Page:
News Local

Wasaga Beach Triathlon took place Saturday

By Gisele Winton Sarvis, Special to Postmedia Network

WASAGA BEACH - Frank Howlett was in a class of his own during the 16th annual Wasaga Beach Triathlon Saturday.

The 80-year-old Stayner resident won gold in the 80 plus category of the sprint triathlon. He was the only person in the division.

Organizers tried to give him silver in the 75 to 79 age group, until he told them he'd turned 80.

"Give him another medal," the announcer said, as Howlett was invited back to the podium to stand alone.

Howlett successfully completed the 750-metre swim, 20-kilometre cycle and five-kilometre run. In fact he's been competing in the MultiSport Canada Wasaga Beach Triathlon every year he was healthy enough to do so since 2002.

"It keeps you motivated during the year," he said holding his medal and bag of Ashanti coffee.

To keep in shape for the triathlons, he swims at the Collingwood Centennial pool, bikes on roads around Stayner and runs trails at Blueberry Trails in Wasaga Beach.

He's always been athletic and has been running, cycling and biking for about 50 years.

"You have to do something or you just don't feel good," he said.

He also competed and medaled at the MultiSport Canada triathlon in Gravenhurst in July.

"I like to stay local. We likes these ones because they are so well organized," he said.

In the Olympic triathlon, newcomer Dylan Pust, 19 of Durham won the race with a time of 1:57:31, about four minutes ahead of the second-place finisher.

Pust is a draft legal racer (bicycles) who completed the Wasaga Beach triathlon for the first time.

"It's hard," he said, fully able to talk right after crossing the finish line.

"I started back because I wasn't in the elite wave so I had to chase them down," he said about the 1.5 kilometre swim. It's hard to sight the shore because of the sun and it was wavy."

Pust was more in his element for the 40-kilometre cycle, where he cycled along elite competitor and No. 2 finisher Glen Goush.

"We took turns taking the lead. He was really good," said Pust.

Pust and Goush dismounted their bikes at about the same time, but then Pust took off on the run.

"The first 5K was too fast for me. I kind of blew up on the last 5K," he added.

Gushe crossed the line second in a time of 2:01:06 winning his category, followed by Billy Bostad with a time of 2:01.17, who won his category.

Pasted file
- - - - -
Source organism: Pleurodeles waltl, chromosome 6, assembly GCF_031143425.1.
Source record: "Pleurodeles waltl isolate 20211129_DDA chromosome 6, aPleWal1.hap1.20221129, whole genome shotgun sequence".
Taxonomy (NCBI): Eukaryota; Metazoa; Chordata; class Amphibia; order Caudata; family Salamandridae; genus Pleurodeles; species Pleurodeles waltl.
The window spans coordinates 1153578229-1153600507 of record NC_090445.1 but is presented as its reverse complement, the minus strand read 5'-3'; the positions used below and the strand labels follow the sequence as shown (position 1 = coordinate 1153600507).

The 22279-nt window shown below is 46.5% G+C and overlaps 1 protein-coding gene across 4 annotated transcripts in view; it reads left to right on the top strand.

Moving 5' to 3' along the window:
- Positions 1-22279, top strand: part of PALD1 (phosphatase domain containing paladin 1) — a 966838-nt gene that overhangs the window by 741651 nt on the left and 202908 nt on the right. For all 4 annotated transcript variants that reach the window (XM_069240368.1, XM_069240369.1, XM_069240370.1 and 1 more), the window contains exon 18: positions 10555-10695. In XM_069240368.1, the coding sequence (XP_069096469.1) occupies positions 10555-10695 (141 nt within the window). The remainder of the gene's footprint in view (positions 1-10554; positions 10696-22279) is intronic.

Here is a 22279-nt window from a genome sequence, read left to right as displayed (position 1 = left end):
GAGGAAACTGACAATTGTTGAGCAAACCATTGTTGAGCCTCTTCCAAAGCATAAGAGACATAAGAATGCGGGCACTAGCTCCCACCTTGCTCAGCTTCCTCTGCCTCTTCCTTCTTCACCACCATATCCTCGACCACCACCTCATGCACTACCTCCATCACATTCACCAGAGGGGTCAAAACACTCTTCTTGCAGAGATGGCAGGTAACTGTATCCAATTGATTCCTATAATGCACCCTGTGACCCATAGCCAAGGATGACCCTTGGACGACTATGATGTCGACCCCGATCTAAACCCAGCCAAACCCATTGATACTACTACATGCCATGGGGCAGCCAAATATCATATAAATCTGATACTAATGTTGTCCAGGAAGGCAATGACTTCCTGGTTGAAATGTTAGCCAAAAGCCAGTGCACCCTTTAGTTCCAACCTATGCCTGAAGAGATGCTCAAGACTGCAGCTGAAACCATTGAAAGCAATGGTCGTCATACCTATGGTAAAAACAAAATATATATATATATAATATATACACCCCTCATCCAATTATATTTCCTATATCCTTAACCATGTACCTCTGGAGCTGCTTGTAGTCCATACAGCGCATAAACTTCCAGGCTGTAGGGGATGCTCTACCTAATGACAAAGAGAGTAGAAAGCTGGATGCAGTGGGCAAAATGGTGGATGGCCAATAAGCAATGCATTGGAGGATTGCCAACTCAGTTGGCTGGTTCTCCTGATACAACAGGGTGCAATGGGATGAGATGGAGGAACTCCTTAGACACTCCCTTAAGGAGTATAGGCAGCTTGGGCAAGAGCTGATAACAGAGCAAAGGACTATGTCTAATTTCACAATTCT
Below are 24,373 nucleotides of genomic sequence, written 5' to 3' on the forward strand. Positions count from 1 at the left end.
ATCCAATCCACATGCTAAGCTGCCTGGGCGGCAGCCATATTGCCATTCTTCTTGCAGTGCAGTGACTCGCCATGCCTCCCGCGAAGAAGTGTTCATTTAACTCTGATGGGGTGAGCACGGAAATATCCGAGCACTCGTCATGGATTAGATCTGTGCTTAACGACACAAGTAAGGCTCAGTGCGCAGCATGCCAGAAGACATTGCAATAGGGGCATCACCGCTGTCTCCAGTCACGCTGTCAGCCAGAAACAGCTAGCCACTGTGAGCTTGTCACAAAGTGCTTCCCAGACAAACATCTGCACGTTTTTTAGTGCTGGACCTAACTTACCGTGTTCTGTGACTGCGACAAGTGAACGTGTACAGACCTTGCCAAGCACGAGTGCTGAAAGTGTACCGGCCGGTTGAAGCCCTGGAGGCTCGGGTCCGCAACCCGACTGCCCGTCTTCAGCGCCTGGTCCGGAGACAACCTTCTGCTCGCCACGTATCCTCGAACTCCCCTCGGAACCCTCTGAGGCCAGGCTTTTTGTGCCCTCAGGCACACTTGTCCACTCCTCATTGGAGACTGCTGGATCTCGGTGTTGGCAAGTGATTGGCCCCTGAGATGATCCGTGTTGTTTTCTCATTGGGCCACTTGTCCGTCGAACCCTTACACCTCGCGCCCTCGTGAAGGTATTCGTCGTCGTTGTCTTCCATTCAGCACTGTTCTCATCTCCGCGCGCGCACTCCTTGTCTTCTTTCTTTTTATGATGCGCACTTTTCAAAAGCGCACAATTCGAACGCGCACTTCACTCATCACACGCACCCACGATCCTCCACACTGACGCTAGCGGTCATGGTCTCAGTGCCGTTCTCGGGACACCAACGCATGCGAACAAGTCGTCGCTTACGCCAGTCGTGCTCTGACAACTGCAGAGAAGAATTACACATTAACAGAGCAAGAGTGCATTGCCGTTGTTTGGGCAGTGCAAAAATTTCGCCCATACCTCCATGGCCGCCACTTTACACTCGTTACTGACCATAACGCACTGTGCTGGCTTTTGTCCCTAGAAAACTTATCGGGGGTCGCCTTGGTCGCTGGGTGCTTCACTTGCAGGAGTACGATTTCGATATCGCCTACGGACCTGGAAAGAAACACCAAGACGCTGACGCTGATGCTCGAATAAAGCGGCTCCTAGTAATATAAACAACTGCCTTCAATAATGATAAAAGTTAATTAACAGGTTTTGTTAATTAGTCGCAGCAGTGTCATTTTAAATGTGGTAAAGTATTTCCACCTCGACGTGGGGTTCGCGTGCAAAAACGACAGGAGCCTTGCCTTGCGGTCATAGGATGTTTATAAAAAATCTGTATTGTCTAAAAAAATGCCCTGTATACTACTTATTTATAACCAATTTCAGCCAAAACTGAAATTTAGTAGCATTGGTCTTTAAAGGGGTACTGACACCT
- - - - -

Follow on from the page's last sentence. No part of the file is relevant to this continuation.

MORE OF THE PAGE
The third person out of the water was Sheila Treleven of Grimsby, who won the women's event with a time of 2:10.25, six minutes ahead of the No. 2 woman Nina Sieh.

It was also Treleven's first time at the Wasaga Beach Triathlon and she was part of the new TriHart team.

"I was happy with the swim. The water was relatively calm because I had heard it's sometimes really wavy," she said.

Treleven added she was more worried about the run because she is overcoming an leg injury and hasn't run 10 kilometres in more than six weeks.

I'm really happy with how I did in the run," she said after crossing the finishing line standing and smiling.

The triathlon also attracted the world duathlon champion Paul Huyer, of Etobicoke.

He placed 28th overall but first in the men's 55-59 age group.

"It was fantastic. Great setting. Great vibe. I loved the spectators and the course was scenic and thankfully it's pretty calm out there today," he said.

Huyer added that he found drivers on the bike course respectful, giving riders space on the road.

About 1,000 athletes took park in the sprint triathlon (600) and the Olympic triathlon (400), said Jason Vurma, operations director and partner in MultiSport Canada, a locally owned company.

He was ecstatic that Saturday brought moderate summer temperatures of about 20 degrees Celsius and sunny but partly cloudy skies for the event.

"People have been very much wanted a bright, sunny day like today as opposed to the doldrums we had in July," he said in the runner's finishing area.

Vurma said the triathlon started in the commercial area of Beach Area 1 in 2002, but moved to the east end of the beach and changed the weekend to second in September.

"We were looking for a little quieter roads but the challenge we ran into was more north-westerly winds and not being able to hold the swim due to safety issues," he said.

Three years ago, the organization worked with the Town of Wasaga Beach to move it back into August and into the commercial area. They have had good weather each time.

There was lots of safety measures on the water with two MultiSport Canada boats, an OPP boat, a medical boat from Odyssey Medical and paid open water lifeguards on paddle boats.

MultiSport Canada is holding nine triathlons across Ontario this summer. The series is sponsored by Sketchers Performance footwear with many smaller, local sponsors at each venue.

The triathlon raised more than $80,000 for the Collingwood General and Marine Hospital’s (CGMH) Surgical Campaign.

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